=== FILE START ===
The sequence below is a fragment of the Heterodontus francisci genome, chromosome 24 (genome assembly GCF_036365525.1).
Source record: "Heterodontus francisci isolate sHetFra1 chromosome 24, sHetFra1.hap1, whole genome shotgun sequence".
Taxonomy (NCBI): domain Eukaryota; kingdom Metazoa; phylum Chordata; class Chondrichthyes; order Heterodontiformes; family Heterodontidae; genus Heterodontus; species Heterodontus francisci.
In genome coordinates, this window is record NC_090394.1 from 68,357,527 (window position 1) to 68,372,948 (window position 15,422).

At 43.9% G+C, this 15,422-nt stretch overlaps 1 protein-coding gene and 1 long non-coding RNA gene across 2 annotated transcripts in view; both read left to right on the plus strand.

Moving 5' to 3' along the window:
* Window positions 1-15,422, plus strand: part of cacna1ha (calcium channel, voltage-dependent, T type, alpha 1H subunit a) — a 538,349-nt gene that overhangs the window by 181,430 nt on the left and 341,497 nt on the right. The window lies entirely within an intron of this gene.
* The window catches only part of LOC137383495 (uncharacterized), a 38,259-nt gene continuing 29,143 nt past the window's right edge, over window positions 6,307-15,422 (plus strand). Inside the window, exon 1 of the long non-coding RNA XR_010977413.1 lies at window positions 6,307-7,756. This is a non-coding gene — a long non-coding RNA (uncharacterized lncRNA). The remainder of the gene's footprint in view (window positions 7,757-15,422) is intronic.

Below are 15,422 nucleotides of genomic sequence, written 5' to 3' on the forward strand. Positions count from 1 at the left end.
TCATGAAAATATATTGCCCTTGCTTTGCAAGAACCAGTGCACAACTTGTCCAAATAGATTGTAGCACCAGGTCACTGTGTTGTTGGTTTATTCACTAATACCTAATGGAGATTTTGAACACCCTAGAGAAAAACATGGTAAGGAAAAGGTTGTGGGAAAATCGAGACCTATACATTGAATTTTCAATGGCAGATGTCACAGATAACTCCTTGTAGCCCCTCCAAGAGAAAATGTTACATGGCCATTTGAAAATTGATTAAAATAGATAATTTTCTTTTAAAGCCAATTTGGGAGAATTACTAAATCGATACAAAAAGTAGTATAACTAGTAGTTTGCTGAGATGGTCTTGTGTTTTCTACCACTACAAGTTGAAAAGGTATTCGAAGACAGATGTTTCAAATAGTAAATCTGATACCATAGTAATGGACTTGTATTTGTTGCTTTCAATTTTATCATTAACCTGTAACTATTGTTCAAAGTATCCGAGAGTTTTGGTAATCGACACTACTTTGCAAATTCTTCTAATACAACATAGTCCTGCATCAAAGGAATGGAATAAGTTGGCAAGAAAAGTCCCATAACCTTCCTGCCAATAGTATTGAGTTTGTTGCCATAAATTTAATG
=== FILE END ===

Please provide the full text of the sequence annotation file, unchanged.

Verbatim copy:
The sequence below is a fragment of the Heterodontus francisci genome, chromosome 24 (genome assembly GCF_036365525.1).
Source record: "Heterodontus francisci isolate sHetFra1 chromosome 24, sHetFra1.hap1, whole genome shotgun sequence".
Taxonomy (NCBI): domain Eukaryota; kingdom Metazoa; phylum Chordata; class Chondrichthyes; order Heterodontiformes; family Heterodontidae; genus Heterodontus; species Heterodontus francisci.
In genome coordinates, this window is record NC_090394.1 from 68,357,527 (window position 1) to 68,372,948 (window position 15,422).

At 43.9% G+C, this 15,422-nt stretch overlaps 1 protein-coding gene and 1 long non-coding RNA gene across 2 annotated transcripts in view; both read left to right on the plus strand.

Moving 5' to 3' along the window:
* Window positions 1-15,422, plus strand: part of cacna1ha (calcium channel, voltage-dependent, T type, alpha 1H subunit a) — a 538,349-nt gene that overhangs the window by 181,430 nt on the left and 341,497 nt on the right. The window lies entirely within an intron of this gene.
* The window catches only part of LOC137383495 (uncharacterized), a 38,259-nt gene continuing 29,143 nt past the window's right edge, over window positions 6,307-15,422 (plus strand). Inside the window, exon 1 of the long non-coding RNA XR_010977413.1 lies at window positions 6,307-7,756. This is a non-coding gene — a long non-coding RNA (uncharacterized lncRNA). The remainder of the gene's footprint in view (window positions 7,757-15,422) is intronic.

Below are 15,422 nucleotides of genomic sequence, written 5' to 3' on the forward strand. Positions count from 1 at the left end.
TCATGAAAATATATTGCCCTTGCTTTGCAAGAACCAGTGCACAACTTGTCCAAATAGATTGTAGCACCAGGTCACTGTGTTGTTGGTTTATTCACTAATACCTAATGGAGATTTTGAACACCCTAGAGAAAAACATGGTAAGGAAAAGGTTGTGGGAAAATCGAGACCTATACATTGAATTTTCAATGGCAGATGTCACAGATAACTCCTTGTAGCCCCTCCAAGAGAAAATGTTACATGGCCATTTGAAAATTGATTAAAATAGATAATTTTCTTTTAAAGCCAATTTGGGAGAATTACTAAATCGATACAAAAAGTAGTATAACTAGTAGTTTGCTGAGATGGTCTTGTGTTTTCTACCACTACAAGTTGAAAAGGTATTCGAAGACAGATGTTTCAAATAGTAAATCTGATACCATAGTAATGGACTTGTATTTGTTGCTTTCAATTTTATCATTAACCTGTAACTATTGTTCAAAGTATCCGAGAGTTTTGGTAATCGACACTACTTTGCAAATTCTTCTAATACAACATAGTCCTGCATCAAAGGAATGGAATAAGTTGGCAAGAAAAGTCCCATAACCTTCCTGCCAATAGTATTGAGTTTGTTGCCATAAATTTAATG